Jeff Bezos’ Rocket Crashes, Zinetac Poses Cancer Risk, NASA Makes Music From Footage

The disastrous launch of Jeff Bezos’ unmanned Blue Origin rocket wasn’t the only science news story to make headlines this week. Other science updates you may have missed include the spread of a deadly cattle disease in India, the discovery of a new omicron subvariant in the UK, and the James Webb Space Telescope. of NASA achieving another breakthrough.

1. The Blue Origin rocket crashes, the capsule is parachuted safely

Amazon boss Jeff Bezos is one of many space-obsessed billionaires. So hopes were high when a rocket from its aerospace company Blue Origin was ready for vertical liftoff from Texas, US on Monday, September 12. But less than a minute after launch, the rocket crashed even though a capsule carrying experiment equipment was parachuted to safety.

A booster failure was the reason for the accident, and the New Shepard rockets have been grounded by the Federal Aviation Administration (FAA) for the time being. What is concerning is that the same rocket model is offered for Blue Origin’s passenger flights. Bezos himself was part of a New Shepard rocket crew on a trip to space last year.

2. Omicron sub-variant found in UK

The UK Health Safety Agency recently released details of a new sub-variant of Omicron which was discovered in the country last month. Referred to as BA 4.6, the research behind it is still in the formative stage and scientists have yet to figure out the exact source behind the strain.

From BA 1 to BA 4.6, the new omicron subvariants are not even a surprise in the post-pandemic world (photo-DailyO)

In early August, 3.1% of all samples showed signs of BA 4.6 in the UK. In the United States, the subvariant was found in 9% of cases. To date, no cases of this subvariant have been reported in India.

3. Lumpy skin disease kills livestock in India, milk production affected

With over 57,000 cattle dead in India, lumpy skin disease (LSD) has become a major bovine threat. The disease is a viral epidemic caused by a virus from the Poxviridae family, the same viral group that includes the monkeypox and cowpox viruses.

Since the first case of lumpy skin disease was reported in Kutch region, Gujarat in April this year, the disease has been transmitted through contaminated water and food, as well as insects such as mosquitoes, flies and lice. Skin nodules are the most obvious signs of the disease, along with conditions such as anorexia (leaving livestock severely undernourished), loss of fertility and even death. Milk collection has been heavily affected in Kashmir, Rajasthan, Punjab and Jharkhand. While Prime Minister Modi claims that a vaccine for the disease has been developed, the Delhi government plans to procure 60,000 doses of goat pox vaccine for the same.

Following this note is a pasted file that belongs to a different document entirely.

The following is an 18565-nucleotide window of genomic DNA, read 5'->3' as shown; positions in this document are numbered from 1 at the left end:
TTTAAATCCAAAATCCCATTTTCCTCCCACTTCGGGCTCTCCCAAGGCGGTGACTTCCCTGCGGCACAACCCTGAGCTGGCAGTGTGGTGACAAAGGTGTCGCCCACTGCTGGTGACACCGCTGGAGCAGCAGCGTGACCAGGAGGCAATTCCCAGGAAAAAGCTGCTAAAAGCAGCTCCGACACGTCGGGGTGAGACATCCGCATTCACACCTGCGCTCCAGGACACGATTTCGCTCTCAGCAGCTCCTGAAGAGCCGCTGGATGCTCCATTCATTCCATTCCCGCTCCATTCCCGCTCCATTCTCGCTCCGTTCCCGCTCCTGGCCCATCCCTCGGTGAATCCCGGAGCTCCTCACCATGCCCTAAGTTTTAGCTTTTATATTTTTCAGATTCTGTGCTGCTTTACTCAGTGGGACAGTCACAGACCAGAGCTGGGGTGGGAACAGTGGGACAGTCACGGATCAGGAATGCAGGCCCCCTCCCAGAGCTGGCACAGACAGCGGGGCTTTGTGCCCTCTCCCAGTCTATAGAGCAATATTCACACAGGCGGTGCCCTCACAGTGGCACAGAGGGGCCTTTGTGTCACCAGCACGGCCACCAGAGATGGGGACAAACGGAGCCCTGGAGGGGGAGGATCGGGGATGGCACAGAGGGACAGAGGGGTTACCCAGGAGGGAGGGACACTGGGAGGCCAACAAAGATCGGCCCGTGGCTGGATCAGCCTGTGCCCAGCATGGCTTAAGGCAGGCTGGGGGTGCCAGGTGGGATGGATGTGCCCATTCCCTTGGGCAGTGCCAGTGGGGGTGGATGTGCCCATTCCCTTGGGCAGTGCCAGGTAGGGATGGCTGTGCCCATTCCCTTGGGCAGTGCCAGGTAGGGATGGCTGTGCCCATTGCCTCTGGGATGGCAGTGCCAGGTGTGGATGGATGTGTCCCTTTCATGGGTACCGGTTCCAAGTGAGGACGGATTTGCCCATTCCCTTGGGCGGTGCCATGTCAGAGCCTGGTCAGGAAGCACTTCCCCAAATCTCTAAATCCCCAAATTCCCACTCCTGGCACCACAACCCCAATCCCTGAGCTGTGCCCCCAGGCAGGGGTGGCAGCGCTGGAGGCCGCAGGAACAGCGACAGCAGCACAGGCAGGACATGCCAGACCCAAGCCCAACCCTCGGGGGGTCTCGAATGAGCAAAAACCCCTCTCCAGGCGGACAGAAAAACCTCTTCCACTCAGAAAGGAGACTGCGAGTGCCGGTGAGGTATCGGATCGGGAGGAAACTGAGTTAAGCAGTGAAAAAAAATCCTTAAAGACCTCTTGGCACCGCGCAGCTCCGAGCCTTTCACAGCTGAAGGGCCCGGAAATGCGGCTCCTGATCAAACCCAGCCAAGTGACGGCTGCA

4. NASA aims to convert images from the James Webb Telescope into sound

Over the past few weeks, the James Webb Space Telescope has obtained high-quality images of planets in the solar system as well as celestial bodies in other planetary systems. Now NASA plans to convert these images into sound. But how does this process work?

In the first color infrared images obtained by the telescope, a team of musicians assigned specific grades to specific regions based on density. So while the gas and dust in the upper half (appearing in bluish hues) sounds windy, the orange-red sky in the lower half has a more melodic soundscape. Brightness is another factor, with brighter areas being stronger and darker regions being denoted by lower frequencies. The unique composition is available on NASA’s YouTube and Soundcloud profiles.

5. Rantac, Zinetac acidity pills removed from essential medicine list in India

Ranitidine, the pharmaceutical salt sold as Rantac and Zinetac tablets (also known as Zantac in the United States), has been removed from the list of essential medicines by the Indian Ministry of Health. The move comes in light of global concerns, even with US health agencies investigating ranitidine.

For the unfamiliar, ranitidine is usually prescribed for acidity and gastric issues. However, the United States has raised concerns since the drug began to show traces of contamination, including from the organic compound N-nitrosodimethylamine (NDMA). Although low levels of NDMA are normally ingested by humans through food and water, higher levels of ranitidine could increase cancer risks. This is why Rantac and Zinetac join the list of 26 drugs that have been removed by the Ministry of Health from its revised national list of essential drugs.

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